Internet penetration has reached 75% of the population in the Western Cape and 54.7% in Gauteng, but other, more rural provinces have fallen far behind, new research from World Wide Worx shows.
The company’s Internet Access in South Africa 2017 study, conducted in partnership with open-access fibre provider Dark Fibre Africa (DFA), shows just 25.2% of people in the Eastern Cape have Internet access.
Mpumalanga, North West and the Northern Cape don’t fare much better, with the numbers in those provinces at 26.5%, 32.1% and 32.9% respectively.
KwaZulu-Natal is placed third behind Gauteng at 39.2%, followed by the Free State (36.1%) and the Northern Cape (32.9%).
According to DFA chief strategy officer Reshaad Sha, the clearest divide is revealed in income disparity.
Among adult South Africans earning more than R30 000/month, Internet penetration is at 82.4%. Penetration declines rapidly as income declines, falling to 61.3% for those earning between R14 000 and R18 000/month, 42% for those earning between R3 000 and R6 000/month, and below 30% for those earning below R2 500/month.
Education is also a barrier to Internet access, with less than 20% access among all segments that have below grade 7 education. Fewer than 40% of those with less than a grade 11 education have Internet access. For those with a post-matric qualification, the average is 71.6%.
Encouragingly, the World Wide Worx study shows that the South African Internet user population passed the 20m mark for the first time last year, reaching 21m, and is expected to grow to at least 22.5m in 2017.
Based on Statistics South Africa’s estimate that the South African population reached 55.9m people in June 2016, this means that the country will reach the 40% Internet penetration mark this year, the researchers said.
“Finally reaching the point where we can say every second adult South African is connected to the Internet is a major landmark, because Internet access is becoming synonymous with economic access,” said Sha. “For this reason, it is critical that the country prioritise the roll-out of infrastructure in underserved areas, especially outside the major metropolitan areas.”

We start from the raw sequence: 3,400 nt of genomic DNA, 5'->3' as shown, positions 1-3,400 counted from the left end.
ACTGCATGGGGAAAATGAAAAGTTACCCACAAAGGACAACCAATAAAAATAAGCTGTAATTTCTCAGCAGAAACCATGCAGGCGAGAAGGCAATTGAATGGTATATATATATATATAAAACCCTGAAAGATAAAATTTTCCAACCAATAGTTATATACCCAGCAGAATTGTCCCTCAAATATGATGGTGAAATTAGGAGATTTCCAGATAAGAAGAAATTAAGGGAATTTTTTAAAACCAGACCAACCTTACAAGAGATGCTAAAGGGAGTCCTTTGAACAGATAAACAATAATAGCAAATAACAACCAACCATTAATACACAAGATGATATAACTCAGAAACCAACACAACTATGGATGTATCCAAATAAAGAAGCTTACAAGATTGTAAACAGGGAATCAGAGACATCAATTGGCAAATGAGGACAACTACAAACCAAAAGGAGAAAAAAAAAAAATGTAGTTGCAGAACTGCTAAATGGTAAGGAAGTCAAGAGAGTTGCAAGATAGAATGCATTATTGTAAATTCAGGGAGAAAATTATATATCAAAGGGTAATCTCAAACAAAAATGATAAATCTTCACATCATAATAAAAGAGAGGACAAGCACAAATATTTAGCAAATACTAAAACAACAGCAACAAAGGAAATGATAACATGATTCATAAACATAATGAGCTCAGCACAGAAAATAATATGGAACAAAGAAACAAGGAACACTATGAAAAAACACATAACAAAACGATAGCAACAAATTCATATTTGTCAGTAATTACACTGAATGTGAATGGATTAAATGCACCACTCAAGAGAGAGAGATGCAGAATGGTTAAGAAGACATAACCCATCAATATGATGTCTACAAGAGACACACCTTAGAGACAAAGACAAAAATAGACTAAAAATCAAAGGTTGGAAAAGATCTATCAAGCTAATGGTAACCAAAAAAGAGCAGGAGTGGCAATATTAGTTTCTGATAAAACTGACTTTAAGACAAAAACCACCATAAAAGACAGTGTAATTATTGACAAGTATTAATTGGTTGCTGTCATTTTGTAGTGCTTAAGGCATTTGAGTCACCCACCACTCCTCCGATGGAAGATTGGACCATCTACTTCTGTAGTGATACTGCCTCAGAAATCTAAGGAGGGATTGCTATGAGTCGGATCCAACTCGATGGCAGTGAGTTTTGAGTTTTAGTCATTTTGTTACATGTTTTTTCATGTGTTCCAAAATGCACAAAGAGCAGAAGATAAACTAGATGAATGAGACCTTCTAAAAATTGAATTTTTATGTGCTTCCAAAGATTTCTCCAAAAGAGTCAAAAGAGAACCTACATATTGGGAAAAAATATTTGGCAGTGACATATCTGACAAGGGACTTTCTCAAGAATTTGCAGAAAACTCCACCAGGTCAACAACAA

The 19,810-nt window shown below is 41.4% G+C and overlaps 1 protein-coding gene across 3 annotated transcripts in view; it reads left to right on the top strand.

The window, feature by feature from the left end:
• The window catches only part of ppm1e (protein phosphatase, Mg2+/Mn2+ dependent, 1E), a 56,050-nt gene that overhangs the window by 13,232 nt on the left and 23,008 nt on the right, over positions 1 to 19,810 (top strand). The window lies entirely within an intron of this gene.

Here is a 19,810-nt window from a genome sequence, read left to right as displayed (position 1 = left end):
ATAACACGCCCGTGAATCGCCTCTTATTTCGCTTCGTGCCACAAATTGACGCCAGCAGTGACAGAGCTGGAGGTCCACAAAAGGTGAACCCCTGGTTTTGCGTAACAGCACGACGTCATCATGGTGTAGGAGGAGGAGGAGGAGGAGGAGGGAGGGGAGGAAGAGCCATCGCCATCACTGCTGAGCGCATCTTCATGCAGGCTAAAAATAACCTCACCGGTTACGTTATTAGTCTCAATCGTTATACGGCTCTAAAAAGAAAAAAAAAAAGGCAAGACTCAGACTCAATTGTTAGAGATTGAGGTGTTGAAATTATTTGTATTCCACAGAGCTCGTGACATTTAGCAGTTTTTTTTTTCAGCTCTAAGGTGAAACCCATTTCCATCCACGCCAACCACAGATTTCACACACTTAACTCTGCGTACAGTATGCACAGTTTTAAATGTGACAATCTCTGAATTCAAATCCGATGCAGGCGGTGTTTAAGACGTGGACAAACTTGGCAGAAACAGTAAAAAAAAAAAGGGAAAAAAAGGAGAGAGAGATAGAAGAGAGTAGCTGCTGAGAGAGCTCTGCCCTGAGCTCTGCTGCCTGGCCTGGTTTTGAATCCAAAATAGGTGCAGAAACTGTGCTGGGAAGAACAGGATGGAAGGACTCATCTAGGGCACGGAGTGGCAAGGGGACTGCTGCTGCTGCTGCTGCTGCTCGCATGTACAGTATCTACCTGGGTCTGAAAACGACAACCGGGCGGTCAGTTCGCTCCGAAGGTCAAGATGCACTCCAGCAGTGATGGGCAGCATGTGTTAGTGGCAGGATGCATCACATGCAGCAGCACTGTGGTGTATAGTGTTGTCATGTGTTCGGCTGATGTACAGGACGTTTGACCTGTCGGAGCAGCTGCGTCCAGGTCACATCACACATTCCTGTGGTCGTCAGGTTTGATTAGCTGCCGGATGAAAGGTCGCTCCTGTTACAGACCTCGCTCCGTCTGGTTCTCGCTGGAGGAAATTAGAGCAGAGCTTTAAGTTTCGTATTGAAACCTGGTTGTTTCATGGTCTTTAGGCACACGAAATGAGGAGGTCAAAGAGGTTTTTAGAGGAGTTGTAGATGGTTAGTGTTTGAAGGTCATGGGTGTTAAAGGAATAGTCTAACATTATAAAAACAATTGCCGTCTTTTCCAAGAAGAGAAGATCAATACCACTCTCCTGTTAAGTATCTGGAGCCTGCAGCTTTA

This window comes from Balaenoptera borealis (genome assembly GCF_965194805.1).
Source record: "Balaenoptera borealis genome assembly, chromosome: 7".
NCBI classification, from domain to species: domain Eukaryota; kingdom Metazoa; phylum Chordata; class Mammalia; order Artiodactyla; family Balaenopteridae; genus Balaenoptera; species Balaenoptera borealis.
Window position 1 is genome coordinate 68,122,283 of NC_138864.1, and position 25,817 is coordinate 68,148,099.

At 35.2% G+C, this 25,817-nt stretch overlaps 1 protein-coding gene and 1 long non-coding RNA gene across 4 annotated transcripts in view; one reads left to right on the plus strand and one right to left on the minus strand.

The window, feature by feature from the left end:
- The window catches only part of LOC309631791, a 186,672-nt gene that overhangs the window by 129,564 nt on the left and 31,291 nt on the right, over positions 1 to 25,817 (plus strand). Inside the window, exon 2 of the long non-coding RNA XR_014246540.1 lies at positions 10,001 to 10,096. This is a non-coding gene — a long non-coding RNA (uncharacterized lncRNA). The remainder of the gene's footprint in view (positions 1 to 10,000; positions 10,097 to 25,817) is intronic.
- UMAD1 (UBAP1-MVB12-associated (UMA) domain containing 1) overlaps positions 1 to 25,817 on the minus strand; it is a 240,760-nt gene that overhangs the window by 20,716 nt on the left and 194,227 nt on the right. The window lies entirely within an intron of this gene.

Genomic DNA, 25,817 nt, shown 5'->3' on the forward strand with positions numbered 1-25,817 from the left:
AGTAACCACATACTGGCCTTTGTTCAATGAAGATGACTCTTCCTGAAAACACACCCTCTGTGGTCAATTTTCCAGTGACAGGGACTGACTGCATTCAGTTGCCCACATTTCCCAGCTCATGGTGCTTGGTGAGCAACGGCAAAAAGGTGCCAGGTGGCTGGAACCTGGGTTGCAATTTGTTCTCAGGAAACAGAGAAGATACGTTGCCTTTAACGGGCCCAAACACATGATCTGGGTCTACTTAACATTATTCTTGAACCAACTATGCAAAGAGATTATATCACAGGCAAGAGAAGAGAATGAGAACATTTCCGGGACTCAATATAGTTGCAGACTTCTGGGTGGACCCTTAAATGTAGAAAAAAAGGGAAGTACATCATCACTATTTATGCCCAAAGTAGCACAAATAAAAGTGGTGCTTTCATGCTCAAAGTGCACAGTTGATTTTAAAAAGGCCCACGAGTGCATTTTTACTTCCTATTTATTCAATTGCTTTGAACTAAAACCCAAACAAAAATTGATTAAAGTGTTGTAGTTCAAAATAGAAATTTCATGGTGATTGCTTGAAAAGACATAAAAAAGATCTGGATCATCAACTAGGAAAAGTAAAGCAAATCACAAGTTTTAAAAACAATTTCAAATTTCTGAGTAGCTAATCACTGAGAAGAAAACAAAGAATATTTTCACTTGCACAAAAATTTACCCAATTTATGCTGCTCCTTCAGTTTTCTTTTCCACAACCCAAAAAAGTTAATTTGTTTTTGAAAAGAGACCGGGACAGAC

Most South Africans connect to the Internet exclusively using mobile technologies. But Sha believes there is room for fixed lines to grow, particularly as consumers realise the potential to use fibre access to displace other services, such as pay television subscriptions, to make it more affordable.
The report reveals that the single most common use of the Internet among South African adults is communication, reported by 31% of respondents, followed by social networking (24.9%) and information (23.7%). Only then comes entertainment at 22.1%.
The report includes data from the Target Group Index (TGI) survey conducted by Ask Afrika. World Wide Worx collaborates with Ask Afrika in the structuring of e-commerce, digital, and electronics components of the TGI, which comprises 15 000 interviews across a range of consumer topics and behaviours.
The question on primary uses of the Internet was answered by a sample representing 4.1m South African adults across all income and education levels.
While communication is the single most important use, e-mail is reported by only 16.1% of respondents, indicating that it is becoming a less important element of the communications mix as social media becomes a default channel.
Shopping and finance is cited by only 15.2% of respondents, confirming previous research that showed e-commerce was still not a major element of South African retail in general.
“Over time, we will see higher proportions of people engaging in a wider range of activity, but the barriers to more active use will first have to come down,” said World Wide Worx MD Arthur Goldstuck. — (c) 2017 NewsCentral Media